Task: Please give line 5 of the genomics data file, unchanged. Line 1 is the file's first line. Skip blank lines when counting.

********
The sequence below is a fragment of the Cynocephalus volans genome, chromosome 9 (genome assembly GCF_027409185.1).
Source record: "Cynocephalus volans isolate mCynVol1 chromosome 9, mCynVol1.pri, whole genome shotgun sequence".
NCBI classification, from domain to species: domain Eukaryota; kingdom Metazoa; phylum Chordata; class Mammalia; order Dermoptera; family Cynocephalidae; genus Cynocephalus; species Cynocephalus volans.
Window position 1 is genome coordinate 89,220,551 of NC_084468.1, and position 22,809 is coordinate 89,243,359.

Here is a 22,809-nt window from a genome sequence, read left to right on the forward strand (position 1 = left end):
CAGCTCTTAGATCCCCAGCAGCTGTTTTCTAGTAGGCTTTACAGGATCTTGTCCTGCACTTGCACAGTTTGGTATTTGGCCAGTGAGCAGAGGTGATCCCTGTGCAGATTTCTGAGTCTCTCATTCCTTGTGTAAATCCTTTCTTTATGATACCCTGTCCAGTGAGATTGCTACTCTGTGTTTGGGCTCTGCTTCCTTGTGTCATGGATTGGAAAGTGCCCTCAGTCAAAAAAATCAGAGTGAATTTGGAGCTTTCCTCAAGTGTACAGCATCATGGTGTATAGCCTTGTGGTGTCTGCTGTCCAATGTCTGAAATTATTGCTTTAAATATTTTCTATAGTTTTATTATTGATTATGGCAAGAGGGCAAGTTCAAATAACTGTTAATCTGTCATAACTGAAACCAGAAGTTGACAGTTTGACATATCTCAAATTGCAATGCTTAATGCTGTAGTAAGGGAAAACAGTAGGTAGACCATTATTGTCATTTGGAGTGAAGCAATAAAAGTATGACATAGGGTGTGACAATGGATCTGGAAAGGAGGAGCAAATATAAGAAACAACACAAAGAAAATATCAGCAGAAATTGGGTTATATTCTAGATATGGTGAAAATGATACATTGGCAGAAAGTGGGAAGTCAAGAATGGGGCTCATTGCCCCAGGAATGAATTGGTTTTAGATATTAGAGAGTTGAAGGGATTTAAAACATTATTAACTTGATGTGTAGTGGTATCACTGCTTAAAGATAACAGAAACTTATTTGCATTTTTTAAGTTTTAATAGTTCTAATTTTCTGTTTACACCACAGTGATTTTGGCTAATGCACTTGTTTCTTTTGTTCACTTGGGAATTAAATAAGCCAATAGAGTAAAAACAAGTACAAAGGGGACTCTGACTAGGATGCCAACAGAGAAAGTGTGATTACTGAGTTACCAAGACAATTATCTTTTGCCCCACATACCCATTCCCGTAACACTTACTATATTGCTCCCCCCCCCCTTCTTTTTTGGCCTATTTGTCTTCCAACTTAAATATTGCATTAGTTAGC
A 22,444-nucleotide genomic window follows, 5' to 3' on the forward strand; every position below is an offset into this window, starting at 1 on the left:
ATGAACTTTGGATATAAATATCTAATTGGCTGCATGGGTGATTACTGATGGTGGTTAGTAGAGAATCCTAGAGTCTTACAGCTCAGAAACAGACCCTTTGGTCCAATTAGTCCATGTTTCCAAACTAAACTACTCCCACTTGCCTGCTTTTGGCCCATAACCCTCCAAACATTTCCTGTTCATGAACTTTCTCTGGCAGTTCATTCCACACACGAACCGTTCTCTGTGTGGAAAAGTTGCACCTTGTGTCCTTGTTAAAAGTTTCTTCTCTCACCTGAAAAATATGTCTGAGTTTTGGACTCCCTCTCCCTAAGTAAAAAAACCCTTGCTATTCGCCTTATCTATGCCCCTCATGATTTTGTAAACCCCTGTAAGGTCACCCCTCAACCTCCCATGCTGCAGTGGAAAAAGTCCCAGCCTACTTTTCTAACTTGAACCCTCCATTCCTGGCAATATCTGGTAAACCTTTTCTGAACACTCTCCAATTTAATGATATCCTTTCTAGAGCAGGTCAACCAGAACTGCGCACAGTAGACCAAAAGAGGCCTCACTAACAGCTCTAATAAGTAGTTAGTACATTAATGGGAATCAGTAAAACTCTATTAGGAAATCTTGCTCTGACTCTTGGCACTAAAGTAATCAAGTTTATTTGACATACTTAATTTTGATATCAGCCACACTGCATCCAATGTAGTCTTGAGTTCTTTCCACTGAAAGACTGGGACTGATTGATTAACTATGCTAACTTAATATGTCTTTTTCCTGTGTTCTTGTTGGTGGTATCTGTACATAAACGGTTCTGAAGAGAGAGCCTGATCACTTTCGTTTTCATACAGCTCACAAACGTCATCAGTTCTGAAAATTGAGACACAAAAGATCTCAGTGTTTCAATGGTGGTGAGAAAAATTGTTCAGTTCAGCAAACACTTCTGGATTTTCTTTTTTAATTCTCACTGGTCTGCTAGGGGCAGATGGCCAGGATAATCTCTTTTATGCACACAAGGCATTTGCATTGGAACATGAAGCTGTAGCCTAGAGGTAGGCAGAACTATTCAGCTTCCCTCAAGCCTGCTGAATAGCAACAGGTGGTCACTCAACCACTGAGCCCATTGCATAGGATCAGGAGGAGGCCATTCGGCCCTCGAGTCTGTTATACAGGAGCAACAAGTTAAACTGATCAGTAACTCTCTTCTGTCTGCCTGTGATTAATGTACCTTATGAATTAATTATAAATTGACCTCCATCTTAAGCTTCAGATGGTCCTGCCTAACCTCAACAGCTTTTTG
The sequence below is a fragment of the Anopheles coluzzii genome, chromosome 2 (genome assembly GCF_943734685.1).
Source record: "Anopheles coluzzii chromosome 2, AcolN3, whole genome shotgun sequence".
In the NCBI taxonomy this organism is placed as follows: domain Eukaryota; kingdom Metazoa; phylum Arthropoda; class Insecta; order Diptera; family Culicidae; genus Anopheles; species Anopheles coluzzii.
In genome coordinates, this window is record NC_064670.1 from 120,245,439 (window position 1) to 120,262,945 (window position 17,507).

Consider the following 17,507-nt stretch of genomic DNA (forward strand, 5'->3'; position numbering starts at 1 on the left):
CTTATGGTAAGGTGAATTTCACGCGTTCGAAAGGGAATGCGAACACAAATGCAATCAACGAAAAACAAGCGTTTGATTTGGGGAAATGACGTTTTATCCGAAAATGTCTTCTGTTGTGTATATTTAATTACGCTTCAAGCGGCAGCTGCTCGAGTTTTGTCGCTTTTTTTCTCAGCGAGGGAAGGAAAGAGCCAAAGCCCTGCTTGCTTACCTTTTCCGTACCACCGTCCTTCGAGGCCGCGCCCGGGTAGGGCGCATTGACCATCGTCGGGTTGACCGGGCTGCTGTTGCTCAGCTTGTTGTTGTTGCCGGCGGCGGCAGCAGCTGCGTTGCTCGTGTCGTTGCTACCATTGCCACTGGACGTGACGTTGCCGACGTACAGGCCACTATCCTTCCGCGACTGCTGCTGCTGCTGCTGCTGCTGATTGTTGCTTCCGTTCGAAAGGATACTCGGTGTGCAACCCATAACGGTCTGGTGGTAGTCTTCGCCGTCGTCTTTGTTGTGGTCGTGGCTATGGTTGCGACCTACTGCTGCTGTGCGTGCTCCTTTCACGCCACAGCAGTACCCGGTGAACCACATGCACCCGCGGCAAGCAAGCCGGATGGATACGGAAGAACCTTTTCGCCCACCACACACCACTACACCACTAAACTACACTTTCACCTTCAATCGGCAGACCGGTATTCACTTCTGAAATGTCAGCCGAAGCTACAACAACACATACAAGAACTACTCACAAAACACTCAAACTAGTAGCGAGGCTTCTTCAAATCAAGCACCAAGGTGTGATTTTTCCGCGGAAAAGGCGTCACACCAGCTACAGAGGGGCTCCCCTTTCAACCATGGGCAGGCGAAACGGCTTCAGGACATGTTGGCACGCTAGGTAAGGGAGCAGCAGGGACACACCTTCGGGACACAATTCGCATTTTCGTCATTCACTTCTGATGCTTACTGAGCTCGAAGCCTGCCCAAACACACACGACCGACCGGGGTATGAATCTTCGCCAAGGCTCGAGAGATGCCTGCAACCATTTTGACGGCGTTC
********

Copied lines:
Here is a 22,809-nt window from a genome sequence, read left to right on the forward strand (position 1 = left end):